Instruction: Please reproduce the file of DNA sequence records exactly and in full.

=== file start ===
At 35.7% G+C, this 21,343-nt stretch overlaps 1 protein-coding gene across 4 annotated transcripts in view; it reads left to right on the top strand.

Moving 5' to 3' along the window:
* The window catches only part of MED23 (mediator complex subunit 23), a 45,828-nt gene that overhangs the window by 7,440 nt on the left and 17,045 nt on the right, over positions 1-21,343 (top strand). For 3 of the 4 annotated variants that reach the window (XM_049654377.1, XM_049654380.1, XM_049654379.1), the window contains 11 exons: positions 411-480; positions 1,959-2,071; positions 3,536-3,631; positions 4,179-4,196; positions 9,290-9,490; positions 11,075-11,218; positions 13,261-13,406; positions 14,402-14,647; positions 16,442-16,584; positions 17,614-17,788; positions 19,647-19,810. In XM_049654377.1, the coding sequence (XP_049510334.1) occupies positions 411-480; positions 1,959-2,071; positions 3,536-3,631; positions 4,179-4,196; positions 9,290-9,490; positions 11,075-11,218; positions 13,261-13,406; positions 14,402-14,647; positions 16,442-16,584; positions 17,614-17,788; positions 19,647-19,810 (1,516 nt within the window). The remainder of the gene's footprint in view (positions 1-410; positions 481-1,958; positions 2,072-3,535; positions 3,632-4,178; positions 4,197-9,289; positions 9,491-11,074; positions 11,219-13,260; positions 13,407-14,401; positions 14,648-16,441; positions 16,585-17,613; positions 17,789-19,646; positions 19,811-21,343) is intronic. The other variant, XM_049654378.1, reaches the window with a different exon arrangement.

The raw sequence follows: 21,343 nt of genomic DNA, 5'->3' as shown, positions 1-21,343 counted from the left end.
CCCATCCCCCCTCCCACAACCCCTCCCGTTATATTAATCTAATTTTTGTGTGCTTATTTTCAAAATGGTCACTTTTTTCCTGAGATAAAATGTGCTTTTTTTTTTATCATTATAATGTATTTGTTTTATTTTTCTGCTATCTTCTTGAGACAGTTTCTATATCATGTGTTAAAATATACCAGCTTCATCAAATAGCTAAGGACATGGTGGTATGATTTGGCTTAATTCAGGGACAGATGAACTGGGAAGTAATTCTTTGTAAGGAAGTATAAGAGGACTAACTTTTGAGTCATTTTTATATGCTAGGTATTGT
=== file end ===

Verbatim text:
At 35.7% G+C, this 21,343-nt stretch overlaps 1 protein-coding gene across 4 annotated transcripts in view; it reads left to right on the top strand.

Moving 5' to 3' along the window:
* The window catches only part of MED23 (mediator complex subunit 23), a 45,828-nt gene that overhangs the window by 7,440 nt on the left and 17,045 nt on the right, over positions 1-21,343 (top strand). For 3 of the 4 annotated variants that reach the window (XM_049654377.1, XM_049654380.1, XM_049654379.1), the window contains 11 exons: positions 411-480; positions 1,959-2,071; positions 3,536-3,631; positions 4,179-4,196; positions 9,290-9,490; positions 11,075-11,218; positions 13,261-13,406; positions 14,402-14,647; positions 16,442-16,584; positions 17,614-17,788; positions 19,647-19,810. In XM_049654377.1, the coding sequence (XP_049510334.1) occupies positions 411-480; positions 1,959-2,071; positions 3,536-3,631; positions 4,179-4,196; positions 9,290-9,490; positions 11,075-11,218; positions 13,261-13,406; positions 14,402-14,647; positions 16,442-16,584; positions 17,614-17,788; positions 19,647-19,810 (1,516 nt within the window). The remainder of the gene's footprint in view (positions 1-410; positions 481-1,958; positions 2,072-3,535; positions 3,632-4,178; positions 4,197-9,289; positions 9,491-11,074; positions 11,219-13,260; positions 13,407-14,401; positions 14,648-16,441; positions 16,585-17,613; positions 17,789-19,646; positions 19,811-21,343) is intronic. The other variant, XM_049654378.1, reaches the window with a different exon arrangement.

The raw sequence follows: 21,343 nt of genomic DNA, 5'->3' as shown, positions 1-21,343 counted from the left end.
CCCATCCCCCCTCCCACAACCCCTCCCGTTATATTAATCTAATTTTTGTGTGCTTATTTTCAAAATGGTCACTTTTTTCCTGAGATAAAATGTGCTTTTTTTTTTATCATTATAATGTATTTGTTTTATTTTTCTGCTATCTTCTTGAGACAGTTTCTATATCATGTGTTAAAATATACCAGCTTCATCAAATAGCTAAGGACATGGTGGTATGATTTGGCTTAATTCAGGGACAGATGAACTGGGAAGTAATTCTTTGTAAGGAAGTATAAGAGGACTAACTTTTGAGTCATTTTTATATGCTAGGTATTGT